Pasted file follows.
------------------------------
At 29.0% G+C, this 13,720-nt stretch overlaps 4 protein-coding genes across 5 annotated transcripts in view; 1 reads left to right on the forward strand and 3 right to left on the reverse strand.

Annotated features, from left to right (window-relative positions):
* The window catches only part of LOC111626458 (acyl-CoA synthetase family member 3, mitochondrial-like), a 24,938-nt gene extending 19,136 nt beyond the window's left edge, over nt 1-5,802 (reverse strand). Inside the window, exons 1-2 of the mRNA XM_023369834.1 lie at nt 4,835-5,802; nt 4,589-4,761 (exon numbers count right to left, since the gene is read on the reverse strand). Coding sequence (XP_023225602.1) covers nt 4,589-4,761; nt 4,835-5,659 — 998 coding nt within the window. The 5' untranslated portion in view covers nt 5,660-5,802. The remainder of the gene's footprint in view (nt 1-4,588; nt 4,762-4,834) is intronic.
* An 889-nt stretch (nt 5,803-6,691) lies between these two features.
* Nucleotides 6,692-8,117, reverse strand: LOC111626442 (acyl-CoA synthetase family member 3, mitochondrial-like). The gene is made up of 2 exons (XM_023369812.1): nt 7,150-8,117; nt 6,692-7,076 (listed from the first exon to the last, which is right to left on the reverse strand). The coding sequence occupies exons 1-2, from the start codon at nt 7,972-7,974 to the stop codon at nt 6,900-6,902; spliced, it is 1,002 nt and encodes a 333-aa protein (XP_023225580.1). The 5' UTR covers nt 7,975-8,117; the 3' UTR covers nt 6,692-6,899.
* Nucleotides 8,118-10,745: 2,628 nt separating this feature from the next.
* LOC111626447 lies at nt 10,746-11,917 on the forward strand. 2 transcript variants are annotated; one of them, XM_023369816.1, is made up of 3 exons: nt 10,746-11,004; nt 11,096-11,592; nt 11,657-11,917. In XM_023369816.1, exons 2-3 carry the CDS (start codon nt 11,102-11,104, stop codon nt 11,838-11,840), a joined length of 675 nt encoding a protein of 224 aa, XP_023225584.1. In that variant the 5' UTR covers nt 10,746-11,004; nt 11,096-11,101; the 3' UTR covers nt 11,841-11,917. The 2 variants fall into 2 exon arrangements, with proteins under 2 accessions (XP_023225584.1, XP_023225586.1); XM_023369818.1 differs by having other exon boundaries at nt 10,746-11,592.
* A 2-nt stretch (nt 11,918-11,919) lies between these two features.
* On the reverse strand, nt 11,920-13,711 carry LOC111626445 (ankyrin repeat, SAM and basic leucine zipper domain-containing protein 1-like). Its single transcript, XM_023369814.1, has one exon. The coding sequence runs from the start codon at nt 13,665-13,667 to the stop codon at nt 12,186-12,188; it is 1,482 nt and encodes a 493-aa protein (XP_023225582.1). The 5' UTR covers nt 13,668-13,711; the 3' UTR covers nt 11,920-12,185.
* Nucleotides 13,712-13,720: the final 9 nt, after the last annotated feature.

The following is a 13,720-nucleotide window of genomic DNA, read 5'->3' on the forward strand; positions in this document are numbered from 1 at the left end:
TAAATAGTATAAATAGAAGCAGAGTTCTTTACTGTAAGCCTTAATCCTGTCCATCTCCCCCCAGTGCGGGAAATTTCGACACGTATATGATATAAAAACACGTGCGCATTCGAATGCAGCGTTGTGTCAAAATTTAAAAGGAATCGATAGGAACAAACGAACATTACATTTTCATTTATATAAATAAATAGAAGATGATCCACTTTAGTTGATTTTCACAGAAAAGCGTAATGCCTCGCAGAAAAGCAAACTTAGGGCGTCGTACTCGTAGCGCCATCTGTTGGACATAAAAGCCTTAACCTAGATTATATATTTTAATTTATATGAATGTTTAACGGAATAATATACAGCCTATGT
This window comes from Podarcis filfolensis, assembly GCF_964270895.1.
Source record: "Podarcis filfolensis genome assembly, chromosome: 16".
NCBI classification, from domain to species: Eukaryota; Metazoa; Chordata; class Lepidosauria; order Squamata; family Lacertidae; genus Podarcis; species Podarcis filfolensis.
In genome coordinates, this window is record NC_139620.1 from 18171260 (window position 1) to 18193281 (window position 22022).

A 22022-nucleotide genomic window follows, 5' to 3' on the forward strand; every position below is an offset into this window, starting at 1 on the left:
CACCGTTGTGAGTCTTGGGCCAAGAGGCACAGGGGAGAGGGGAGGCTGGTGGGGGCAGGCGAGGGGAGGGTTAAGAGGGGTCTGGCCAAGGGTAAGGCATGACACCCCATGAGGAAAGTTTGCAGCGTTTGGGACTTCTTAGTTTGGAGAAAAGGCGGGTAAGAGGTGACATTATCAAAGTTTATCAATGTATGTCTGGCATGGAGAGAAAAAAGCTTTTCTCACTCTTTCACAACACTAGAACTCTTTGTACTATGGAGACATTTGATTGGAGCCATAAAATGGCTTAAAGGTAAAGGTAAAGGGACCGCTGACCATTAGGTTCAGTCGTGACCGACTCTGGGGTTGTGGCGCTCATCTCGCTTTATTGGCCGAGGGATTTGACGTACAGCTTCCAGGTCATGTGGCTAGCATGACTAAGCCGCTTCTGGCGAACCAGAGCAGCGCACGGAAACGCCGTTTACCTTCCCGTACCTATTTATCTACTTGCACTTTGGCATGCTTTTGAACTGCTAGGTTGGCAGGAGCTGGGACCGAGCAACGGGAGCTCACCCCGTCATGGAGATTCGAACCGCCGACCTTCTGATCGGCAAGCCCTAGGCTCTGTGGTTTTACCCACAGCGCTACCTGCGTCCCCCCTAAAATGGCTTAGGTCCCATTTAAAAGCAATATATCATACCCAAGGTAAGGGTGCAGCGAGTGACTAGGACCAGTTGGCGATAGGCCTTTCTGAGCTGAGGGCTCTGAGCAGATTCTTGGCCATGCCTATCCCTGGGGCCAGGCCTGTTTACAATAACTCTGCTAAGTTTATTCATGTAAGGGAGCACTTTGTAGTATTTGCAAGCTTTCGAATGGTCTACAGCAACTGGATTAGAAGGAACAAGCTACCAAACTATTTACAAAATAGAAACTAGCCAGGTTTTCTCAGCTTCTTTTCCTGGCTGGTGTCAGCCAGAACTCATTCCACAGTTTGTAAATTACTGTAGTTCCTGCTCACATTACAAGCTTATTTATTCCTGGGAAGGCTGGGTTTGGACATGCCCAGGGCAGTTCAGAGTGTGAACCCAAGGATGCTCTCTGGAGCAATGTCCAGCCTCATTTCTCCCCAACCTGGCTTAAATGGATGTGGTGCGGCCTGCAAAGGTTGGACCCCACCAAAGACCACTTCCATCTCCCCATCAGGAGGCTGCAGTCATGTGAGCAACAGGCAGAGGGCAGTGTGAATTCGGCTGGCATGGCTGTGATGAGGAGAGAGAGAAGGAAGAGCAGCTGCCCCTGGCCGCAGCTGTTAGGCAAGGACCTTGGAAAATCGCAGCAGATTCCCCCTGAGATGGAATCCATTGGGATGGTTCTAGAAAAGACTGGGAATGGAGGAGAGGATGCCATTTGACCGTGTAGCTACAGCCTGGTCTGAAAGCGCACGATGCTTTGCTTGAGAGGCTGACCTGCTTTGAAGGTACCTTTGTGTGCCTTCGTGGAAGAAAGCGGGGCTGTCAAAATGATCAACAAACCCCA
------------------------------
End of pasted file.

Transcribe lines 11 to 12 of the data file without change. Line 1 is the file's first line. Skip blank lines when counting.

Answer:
The following is a 13,720-nucleotide window of genomic DNA, read 5'->3' on the forward strand; positions in this document are numbered from 1 at the left end:
TAAATAGTATAAATAGAAGCAGAGTTCTTTACTGTAAGCCTTAATCCTGTCCATCTCCCCCCAGTGCGGGAAATTTCGACACGTATATGATATAAAAACACGTGCGCATTCGAATGCAGCGTTGTGTCAAAATTTAAAAGGAATCGATAGGAACAAACGAACATTACATTTTCATTTATATAAATAAATAGAAGATGATCCACTTTAGTTGATTTTCACAGAAAAGCGTAATGCCTCGCAGAAAAGCAAACTTAGGGCGTCGTACTCGTAGCGCCATCTGTTGGACATAAAAGCCTTAACCTAGATTATATATTTTAATTTATATGAATGTTTAACGGAATAATATACAGCCTATGT